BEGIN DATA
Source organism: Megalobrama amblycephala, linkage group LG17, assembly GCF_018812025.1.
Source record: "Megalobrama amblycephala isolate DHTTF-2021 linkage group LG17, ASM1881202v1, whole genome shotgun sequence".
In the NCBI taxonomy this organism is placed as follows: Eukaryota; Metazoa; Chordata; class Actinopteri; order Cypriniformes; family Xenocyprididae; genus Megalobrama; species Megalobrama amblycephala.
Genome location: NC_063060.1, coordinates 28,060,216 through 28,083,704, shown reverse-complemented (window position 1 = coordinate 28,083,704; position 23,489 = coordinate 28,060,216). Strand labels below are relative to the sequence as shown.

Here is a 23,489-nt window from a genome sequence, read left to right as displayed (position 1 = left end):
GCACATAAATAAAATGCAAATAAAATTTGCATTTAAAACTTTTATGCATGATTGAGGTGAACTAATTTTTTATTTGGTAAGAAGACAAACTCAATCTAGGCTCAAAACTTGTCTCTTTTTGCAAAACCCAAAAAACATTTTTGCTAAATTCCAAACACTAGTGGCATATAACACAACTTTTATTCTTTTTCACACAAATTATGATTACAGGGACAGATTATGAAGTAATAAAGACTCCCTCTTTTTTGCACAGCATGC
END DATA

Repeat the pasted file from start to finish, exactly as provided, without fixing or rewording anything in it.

Source organism: Megalobrama amblycephala, linkage group LG17, assembly GCF_018812025.1.
Source record: "Megalobrama amblycephala isolate DHTTF-2021 linkage group LG17, ASM1881202v1, whole genome shotgun sequence".
In the NCBI taxonomy this organism is placed as follows: Eukaryota; Metazoa; Chordata; class Actinopteri; order Cypriniformes; family Xenocyprididae; genus Megalobrama; species Megalobrama amblycephala.
Genome location: NC_063060.1, coordinates 28,060,216 through 28,083,704, shown reverse-complemented (window position 1 = coordinate 28,083,704; position 23,489 = coordinate 28,060,216). Strand labels below are relative to the sequence as shown.

Here is a 23,489-nt window from a genome sequence, read left to right as displayed (position 1 = left end):
GCACATAAATAAAATGCAAATAAAATTTGCATTTAAAACTTTTATGCATGATTGAGGTGAACTAATTTTTTATTTGGTAAGAAGACAAACTCAATCTAGGCTCAAAACTTGTCTCTTTTTGCAAAACCCAAAAAACATTTTTGCTAAATTCCAAACACTAGTGGCATATAACACAACTTTTATTCTTTTTCACACAAATTATGATTACAGGGACAGATTATGAAGTAATAAAGACTCCCTCTTTTTTGCACAGCATGC